Figure 5
Electronics Manufacturers:
Warranty Reserve Capacity, 2003 to 2006
(in Months of Claims)

Warranty Reserves


It may be a similar story for medical/scientific equipment and semiconductor manufacturers. In 2003 and 2004, warranties averaged one year and so did reserve capacity. The dips in 2005 and 2006 may have less to do with changes in warranty duration and more to do with the need to boost earnings by keeping reserves at a low level.

In contrast, computer manufacturers are keeping their reserve capacity close to one year, which is close to the average warranty duration. In disk drives, warranties are getting longer and reserve capacity is rising. Peripherals took a dip in 2005, but have otherwise remained between 12 and 18 months. So in these sectors, at least, companies are adjusting their warranty reserve capacity to match business conditions, rather than to make their numbers.


Figure 6
Electronics Manufacturers:
Warranty Reserve Capacity, 2003 to 2006
(in Months of Claims)

Warranty Reserves


In the building trades, some warranties are very long while others are very short. For instance, the major appliances and heating/cooling systems may carry five- or even 15-year warranties in some cases. That's why their warranty capacities tend to remain close to the 24-month level. The volatility is more a factor of the seasonality and unpredictability of claims. Typically, their warranty reserve balances remain little changed over the course of a year, even as claims rise and fall.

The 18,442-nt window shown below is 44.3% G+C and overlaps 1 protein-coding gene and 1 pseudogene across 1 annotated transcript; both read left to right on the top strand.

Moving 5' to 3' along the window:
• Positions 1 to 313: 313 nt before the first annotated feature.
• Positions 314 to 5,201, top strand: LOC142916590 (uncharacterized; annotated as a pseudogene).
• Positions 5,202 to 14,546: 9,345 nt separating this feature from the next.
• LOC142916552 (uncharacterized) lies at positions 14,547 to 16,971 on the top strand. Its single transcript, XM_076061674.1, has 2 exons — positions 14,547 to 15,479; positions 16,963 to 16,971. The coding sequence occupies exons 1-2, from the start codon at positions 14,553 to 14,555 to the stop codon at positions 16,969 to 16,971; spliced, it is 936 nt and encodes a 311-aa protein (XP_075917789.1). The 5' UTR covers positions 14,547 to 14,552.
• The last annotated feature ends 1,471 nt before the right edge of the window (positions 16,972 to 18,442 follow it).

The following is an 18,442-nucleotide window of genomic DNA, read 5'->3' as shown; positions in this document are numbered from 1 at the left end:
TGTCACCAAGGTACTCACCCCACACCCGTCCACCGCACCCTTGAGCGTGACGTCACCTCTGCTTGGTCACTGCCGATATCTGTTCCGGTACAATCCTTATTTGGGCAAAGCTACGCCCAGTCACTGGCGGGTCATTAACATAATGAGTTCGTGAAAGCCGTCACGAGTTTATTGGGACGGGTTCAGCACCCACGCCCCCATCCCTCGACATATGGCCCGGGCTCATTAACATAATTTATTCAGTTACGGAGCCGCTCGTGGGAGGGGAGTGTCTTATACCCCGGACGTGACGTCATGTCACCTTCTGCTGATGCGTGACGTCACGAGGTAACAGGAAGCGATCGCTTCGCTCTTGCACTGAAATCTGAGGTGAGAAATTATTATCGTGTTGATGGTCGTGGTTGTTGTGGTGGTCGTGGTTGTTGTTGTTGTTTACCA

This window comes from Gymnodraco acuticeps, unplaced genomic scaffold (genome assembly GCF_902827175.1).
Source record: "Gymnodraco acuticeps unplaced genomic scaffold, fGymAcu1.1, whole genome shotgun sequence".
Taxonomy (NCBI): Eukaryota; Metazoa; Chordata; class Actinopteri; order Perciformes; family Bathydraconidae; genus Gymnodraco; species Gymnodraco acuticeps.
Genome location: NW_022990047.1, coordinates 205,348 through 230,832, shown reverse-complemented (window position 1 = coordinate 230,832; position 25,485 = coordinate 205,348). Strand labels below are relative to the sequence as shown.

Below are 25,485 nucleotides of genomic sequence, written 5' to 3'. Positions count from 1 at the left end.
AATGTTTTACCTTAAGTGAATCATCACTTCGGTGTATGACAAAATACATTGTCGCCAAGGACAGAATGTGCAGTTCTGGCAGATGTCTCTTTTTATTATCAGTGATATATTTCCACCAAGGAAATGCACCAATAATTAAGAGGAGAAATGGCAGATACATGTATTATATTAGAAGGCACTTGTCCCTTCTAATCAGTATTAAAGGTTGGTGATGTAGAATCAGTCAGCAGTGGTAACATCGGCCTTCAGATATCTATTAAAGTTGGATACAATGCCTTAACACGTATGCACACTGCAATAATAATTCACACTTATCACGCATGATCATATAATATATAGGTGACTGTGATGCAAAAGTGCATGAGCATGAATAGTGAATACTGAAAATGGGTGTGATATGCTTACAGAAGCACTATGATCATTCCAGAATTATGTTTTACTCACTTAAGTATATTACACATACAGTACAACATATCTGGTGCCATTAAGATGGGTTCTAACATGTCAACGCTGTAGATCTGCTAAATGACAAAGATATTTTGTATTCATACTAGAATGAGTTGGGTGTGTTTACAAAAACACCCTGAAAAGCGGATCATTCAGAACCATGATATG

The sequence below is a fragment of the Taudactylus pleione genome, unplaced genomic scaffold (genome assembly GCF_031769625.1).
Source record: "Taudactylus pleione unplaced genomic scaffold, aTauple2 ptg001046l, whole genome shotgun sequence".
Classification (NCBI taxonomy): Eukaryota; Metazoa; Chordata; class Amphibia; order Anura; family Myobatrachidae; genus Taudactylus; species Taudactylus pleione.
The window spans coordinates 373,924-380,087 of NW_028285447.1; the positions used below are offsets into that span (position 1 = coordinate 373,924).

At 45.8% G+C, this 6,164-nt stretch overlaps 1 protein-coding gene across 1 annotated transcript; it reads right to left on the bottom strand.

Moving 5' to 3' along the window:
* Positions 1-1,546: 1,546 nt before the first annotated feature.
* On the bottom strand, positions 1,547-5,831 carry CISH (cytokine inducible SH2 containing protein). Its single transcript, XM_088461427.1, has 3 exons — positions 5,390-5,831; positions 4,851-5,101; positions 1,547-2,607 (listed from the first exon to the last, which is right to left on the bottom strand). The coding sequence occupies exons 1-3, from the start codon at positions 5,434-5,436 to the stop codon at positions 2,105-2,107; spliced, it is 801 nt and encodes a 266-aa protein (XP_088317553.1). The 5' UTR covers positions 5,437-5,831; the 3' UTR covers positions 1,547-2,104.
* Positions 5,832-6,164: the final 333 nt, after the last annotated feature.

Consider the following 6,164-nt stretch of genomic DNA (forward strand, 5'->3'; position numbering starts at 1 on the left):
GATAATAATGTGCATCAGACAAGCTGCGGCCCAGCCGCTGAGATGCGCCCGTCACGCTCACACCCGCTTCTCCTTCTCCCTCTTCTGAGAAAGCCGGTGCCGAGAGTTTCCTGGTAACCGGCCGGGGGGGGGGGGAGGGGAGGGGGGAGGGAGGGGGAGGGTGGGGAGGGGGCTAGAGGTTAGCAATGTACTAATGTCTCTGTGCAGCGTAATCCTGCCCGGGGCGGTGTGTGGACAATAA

Figure 7
The Building Trades:
Warranty Reserve Capacity, 2003 to 2006
(in Months of Claims)

Warranty Reserves


We placed the three high-capacity sectors into Figure 7 and the three low-capacity sectors into Figure 8. as with all these charts, the vertical scale has been reduced to make the curves as pronounced as possible. So what might at first seem like erratic behavior is actually much more consistent. For instance, the HVAC industry, as seasonal and volatile as it is, has kept its reserve capacity within the 18-to-24-month range for all of the last four years.


Figure 8
The Building Trades:
Warranty Reserve Capacity, 2003 to 2006
(in Months of Claims)

Warranty Reserves


We only threw sports equipment and power generating equipment into these last two charts because frankly they fit less well into the vehicle or electronics groups. Turbines and generators have longer warranties than most products, and this is reflected in the sector's close-to-20-month average warranty capacity. Sports equipment, meanwhile, stayed close to 12 months for three years before beginning a sustained decline in 2006. It would be interesting to see if this had more to do with the shortening of warranties or shortfalls in earnings.

Making Your Numbers

The warranty numbers reported by manufacturers only begin to make sense when they're compared to other metrics. It's like the price of a stock. It's just a dollar figure until it's compared to another metric such as earnings per share (which of course is a ratio in itself). A stock whose current price is four times annual earnings per share is different from one whose P/E multiple is 400, even if they're both selling for the same dollar amount. And a penny stock with good earnings may be a better prospect than a Dow Jones Industrial company that's barely breaking even.

And like that price/earnings multiple, in warranty metrics there's an average and a typical range, which is different for each industry and/or product line. There's a typical range for the claims rate, and there's a typical range for the reserve capacity. What we're saying here is that after four years of reporting and refining their warranty metrics, manufacturers seem to have settled into a typical capacity range of 10 to 24 months, with an average of 17 months. Anyone far above that range either has very long warranties or very risk-averse managers. Anyone below that range either has very short warranties or daredevil managers.





AMT Warranty Corp.
Fulcrum Analytics